Spring provides fresh start for Michigan offense

Posted by ESPN.com's Adam Rittenberg

After making history for all the wrong reasons last fall at Michigan, Rich Rodriguez enters spring practice with history back on his side.

As Michigan returns to the practice field Saturday, Rodriguez can fall back on a track record of producing better offenses in Year 2 than Year 1 during his various coaching stops.

  • Tulane went 7-4 in Rodriguez's first year as offensive coordinator (1997) but surged the next fall, going 12-0 behind a dynamic offense. The Green Wave was the only FBS team to average more than 300 passing yards and 200 rushing yards. They finished second nationally in scoring (45.4 ppg) and fourth in total offense (507.1 ypg).

  • Clemson went from 6-6 to 9-3 in Rodriguez's second season as offensive coordinator (2000), and the offense improved from 36th in total offense and 44th in rushing to 10th nationally in both categories.

  • After West Virginia went 3-8 in Rodriguez's first season as head coach, the Mountaineers rallied in 2002, going 9-4. The offense improved from 80th nationally in total yards and 89th in scoring to 18th in total yards and 33rd in scoring.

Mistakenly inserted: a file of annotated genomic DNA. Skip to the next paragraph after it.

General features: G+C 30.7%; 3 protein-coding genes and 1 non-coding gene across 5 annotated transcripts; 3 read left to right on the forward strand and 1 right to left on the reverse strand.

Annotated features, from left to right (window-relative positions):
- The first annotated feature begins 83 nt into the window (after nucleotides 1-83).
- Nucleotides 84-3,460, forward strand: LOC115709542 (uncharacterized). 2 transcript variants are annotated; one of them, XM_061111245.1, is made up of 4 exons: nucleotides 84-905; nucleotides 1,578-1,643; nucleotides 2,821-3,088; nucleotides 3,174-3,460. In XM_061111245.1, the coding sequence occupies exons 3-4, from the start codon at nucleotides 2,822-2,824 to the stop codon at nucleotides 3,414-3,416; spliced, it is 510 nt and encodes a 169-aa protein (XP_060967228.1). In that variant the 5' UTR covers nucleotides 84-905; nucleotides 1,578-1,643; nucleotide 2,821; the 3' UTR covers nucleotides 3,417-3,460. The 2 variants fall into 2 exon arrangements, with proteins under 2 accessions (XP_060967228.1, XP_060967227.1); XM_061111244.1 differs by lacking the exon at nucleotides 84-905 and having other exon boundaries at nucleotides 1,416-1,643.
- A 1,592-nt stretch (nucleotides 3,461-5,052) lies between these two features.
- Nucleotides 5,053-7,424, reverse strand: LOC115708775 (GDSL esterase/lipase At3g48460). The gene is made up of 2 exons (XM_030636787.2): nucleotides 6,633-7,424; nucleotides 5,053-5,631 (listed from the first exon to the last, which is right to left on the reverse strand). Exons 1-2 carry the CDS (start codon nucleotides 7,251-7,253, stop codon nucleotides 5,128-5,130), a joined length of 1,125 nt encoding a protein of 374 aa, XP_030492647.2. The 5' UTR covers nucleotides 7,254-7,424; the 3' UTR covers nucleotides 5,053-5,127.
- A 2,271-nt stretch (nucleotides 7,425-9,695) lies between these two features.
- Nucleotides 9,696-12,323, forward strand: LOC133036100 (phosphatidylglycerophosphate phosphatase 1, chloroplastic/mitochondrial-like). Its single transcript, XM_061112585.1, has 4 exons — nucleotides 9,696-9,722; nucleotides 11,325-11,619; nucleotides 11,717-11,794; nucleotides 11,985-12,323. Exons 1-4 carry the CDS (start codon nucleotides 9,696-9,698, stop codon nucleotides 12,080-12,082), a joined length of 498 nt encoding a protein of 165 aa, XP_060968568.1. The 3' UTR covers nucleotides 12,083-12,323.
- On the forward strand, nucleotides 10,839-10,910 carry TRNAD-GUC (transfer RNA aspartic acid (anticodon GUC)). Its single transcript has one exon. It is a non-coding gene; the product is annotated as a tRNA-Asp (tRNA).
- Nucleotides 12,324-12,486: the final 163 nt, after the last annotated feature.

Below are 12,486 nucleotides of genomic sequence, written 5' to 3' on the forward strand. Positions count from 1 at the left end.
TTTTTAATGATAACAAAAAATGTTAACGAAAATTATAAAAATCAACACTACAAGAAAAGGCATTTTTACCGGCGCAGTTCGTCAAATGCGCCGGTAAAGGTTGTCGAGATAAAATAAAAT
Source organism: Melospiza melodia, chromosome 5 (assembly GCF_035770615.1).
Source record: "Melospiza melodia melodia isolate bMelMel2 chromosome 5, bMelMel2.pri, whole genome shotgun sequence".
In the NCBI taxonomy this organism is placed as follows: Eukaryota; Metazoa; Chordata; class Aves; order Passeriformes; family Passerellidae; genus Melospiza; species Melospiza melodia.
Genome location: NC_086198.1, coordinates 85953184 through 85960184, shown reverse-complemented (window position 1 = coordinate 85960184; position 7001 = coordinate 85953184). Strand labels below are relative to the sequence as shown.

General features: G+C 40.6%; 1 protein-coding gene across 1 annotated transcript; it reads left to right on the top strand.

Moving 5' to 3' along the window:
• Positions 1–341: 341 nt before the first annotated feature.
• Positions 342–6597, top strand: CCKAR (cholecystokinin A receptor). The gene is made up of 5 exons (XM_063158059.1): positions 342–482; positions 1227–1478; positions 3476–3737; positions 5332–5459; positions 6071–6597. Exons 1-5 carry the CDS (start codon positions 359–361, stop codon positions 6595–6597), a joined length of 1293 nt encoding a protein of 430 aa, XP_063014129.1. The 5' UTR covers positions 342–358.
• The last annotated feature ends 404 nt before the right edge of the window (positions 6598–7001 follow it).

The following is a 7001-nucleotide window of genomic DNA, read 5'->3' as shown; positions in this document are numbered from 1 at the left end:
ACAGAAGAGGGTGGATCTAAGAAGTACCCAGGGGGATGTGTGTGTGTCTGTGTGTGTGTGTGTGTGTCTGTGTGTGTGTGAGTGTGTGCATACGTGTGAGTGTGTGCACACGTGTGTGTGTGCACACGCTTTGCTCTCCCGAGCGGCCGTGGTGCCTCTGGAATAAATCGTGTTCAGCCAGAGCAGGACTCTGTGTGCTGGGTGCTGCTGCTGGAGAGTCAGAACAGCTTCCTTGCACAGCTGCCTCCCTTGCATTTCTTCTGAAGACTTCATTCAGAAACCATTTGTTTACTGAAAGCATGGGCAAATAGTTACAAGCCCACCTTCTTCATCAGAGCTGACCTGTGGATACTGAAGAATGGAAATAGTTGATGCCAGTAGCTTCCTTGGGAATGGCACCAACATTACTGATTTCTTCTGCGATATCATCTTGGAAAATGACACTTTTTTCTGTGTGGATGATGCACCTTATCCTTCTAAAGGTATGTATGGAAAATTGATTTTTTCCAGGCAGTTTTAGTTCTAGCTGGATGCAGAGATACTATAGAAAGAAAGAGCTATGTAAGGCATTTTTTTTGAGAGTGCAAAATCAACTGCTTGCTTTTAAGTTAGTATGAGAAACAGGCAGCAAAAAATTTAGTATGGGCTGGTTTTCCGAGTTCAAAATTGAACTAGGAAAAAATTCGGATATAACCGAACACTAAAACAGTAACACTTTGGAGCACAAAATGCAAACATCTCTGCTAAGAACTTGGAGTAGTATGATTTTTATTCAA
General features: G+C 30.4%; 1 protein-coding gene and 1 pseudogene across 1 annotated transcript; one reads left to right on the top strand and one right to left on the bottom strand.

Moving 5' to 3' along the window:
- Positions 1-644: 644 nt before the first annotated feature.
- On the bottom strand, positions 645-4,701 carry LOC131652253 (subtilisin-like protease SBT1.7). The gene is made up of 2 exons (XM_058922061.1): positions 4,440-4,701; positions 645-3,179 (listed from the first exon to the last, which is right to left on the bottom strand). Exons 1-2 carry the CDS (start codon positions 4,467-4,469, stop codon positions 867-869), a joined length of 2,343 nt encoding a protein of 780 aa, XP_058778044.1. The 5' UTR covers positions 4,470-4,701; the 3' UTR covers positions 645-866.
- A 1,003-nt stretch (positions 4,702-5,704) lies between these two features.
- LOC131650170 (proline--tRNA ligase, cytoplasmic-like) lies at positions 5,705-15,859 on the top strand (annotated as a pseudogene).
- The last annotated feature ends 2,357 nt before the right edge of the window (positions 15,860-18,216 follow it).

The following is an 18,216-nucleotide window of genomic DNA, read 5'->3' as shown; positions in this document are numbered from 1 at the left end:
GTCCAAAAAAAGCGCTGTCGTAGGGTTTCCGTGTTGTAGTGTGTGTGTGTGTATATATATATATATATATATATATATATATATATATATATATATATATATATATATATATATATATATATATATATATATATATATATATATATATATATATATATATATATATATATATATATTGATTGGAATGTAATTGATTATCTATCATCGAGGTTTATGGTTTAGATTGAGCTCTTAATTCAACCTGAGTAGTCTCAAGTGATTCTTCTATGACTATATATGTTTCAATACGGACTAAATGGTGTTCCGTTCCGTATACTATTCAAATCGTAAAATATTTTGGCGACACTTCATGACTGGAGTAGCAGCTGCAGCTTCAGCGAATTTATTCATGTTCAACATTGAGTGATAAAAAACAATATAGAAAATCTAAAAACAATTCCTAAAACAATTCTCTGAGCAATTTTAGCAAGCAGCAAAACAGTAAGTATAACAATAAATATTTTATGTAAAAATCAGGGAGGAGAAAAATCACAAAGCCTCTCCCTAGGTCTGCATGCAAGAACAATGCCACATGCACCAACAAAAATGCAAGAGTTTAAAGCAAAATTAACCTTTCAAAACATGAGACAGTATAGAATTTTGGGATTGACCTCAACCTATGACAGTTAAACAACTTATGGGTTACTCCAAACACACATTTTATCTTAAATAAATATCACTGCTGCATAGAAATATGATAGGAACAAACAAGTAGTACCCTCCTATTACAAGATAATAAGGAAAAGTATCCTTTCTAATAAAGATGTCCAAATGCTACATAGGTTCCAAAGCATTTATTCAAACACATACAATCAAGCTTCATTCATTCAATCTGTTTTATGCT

Could Michigan make a similar jump in Rodriguez's second season?

"We hope," Rodriguez said, "but there's a lot of things that have to go right."

Almost nothing went right for the Wolverines and their head coach last fall.

There's no need to rehash the entire list of lows, but Rodriguez's offense finished 109th nationally in yards (290.8 ypg) and 99th in scoring (20.3 ppg). Playing with mostly novices struggling to adapt to the spread system, Michigan mustered 21 points or fewer in eight games and eclipsed 29 points only once.

But spring ball brings new hope to a unit that returns full- or part-time starters at every position. Michigan is still young, but players who looked utterly lost last season have had time to ripen.

"They'll be able to recognize things a little bit faster," Rodriguez said. "Not only from what we're doing, but also a recognition from a defensive standpoint. That, in itself, will allow them to be fundamentally better because they won't have to fake as much.